You can't necessarily say that for the freebie XenServer 5.1 and 5.5 hypervisors from Citrix. XenServer 5.5 and its related Essentials tools (which also work with Microsoft's Hyper-V) were announced in February, but it did not start shipping until mid-June. As a stop-gap maneuver to blunt the oncoming vSphere onslaught and to get parity with the freebie Hyper-V, Citrix started giving away the older XenServer 5.1 Enterprise Edition hypervisor back in February and said that a lot of the enterprise-class capabilities that VMware was charging for in vSphere would be free with XenServer 5.5.
Two weeks ago, Citrix was bragging that 150,000 users have downloaded the free XenServer since February, and 50,000 of them have done downloads since XenServer 5.5 was available. That's 50,000 customers, presumably all opting for XenServer 5.5, in a five week span. If you assume one license download per customer, then we're talking 6,250 licenses per week on average. (Customers could be doing more than one download, of course). VMware's vSphere 4.0 is averaging more than 29,000 licenses per week. It's the old 80-20 rule, but if VMware is getting traction, it looks like XenServer is too.
Ah, but is XenServer making Citrix any money? We'll have to see. Customers can continue to use the freebie code or buy add-ons to make it more useful.
Microsoft and Citrix both want to slow down VMware, hence their partnership this spring that will see Citrix integrate Microsoft's System Center Virtual Machine Manager (SCVMM) with the Essentials tools for XenServer and Hyper-V that Citrix has cooked up. Microsoft released SCVMM R2 to manufacturing on August 24 and is getting ready to ramp Windows Server 2008 R2 and its related Hyper-V R2 to take on VMware and possibly not accidentally crush what Citrix is trying to peddle into the Windows base. Through fiscal 2009 ended in June, Microsoft's management division had in excess of 30 per cent revenue growth and is now at approximately $1bn in sales, and the company clearly wants virtualization management tools to be part of that.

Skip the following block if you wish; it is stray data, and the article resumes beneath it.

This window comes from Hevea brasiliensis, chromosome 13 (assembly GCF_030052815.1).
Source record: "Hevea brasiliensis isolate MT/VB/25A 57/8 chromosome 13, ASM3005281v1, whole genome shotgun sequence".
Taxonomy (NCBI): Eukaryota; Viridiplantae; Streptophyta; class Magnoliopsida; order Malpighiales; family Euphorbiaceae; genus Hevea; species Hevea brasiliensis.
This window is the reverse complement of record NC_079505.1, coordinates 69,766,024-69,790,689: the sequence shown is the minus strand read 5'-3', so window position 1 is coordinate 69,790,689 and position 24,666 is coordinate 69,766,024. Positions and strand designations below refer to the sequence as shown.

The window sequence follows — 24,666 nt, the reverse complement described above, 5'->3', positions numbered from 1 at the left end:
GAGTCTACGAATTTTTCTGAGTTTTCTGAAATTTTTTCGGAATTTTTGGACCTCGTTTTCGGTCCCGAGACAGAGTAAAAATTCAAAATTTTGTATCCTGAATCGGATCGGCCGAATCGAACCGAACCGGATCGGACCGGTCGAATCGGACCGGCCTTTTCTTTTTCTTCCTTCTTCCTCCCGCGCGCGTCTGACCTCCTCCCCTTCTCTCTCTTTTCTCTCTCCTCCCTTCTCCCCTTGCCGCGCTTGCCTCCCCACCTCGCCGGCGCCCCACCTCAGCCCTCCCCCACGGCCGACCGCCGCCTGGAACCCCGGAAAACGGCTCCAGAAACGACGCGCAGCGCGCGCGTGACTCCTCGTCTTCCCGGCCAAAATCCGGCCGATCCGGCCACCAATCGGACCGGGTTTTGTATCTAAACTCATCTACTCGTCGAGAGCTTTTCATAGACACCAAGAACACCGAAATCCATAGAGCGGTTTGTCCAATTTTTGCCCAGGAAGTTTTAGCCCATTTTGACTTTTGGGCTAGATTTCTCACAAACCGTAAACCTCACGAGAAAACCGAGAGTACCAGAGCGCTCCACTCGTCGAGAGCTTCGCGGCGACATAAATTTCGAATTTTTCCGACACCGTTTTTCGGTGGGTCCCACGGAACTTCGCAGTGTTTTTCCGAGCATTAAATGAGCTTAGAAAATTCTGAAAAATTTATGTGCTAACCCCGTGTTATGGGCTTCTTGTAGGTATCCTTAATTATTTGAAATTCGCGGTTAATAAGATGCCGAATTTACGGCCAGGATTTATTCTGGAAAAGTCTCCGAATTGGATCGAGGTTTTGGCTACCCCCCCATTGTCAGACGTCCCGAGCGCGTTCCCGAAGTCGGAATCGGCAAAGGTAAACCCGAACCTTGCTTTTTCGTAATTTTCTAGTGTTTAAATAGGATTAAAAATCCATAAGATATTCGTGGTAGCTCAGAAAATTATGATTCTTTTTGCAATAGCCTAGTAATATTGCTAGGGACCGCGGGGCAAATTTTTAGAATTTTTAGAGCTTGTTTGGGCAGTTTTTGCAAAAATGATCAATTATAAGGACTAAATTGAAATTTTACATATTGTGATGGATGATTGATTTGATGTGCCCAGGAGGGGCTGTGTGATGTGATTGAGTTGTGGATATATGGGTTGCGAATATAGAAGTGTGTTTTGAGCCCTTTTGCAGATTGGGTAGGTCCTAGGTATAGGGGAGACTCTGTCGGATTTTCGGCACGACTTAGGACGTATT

Even after giving away Hyper-V, Microsoft's virtualization management software business, including the Essentials add-ons, could grow to rival the $1.9bn in annual sales pushed by VMware. It is hard to say for sure, but the vast majority of VMware's sales has to be for ESX Server licenses and support and tool add-ons for this product, not for desktop and other virtualization products. And with Microsoft banging on about how the average VMware customer that moves to Hyper-V and SCVMM has saved $170,000 by switching (heaven only knows where that stat came from), Microsoft will get people to listen to its sales pitch that customers "no longer have to pay a virtualization tax with VMware," as David Greschler, director of virtualization and management marketing in the Server and Tools Business unit at Microsoft puts it.
The question is when Citrix will make it a three-horse race in terms of revenues. It is beginning to look like a two-and-a-quarter horse race at this point. Citrix can give away all the software it wants, but it needs to make money on something to appease its shareholders. While the XenServer and XenDesktop virtualization products were growing at 250 per cent in the most recent quarter, they only accounted for $10.5m in revenues. There has to be a lot more sales to even get that $500m in bait back. ®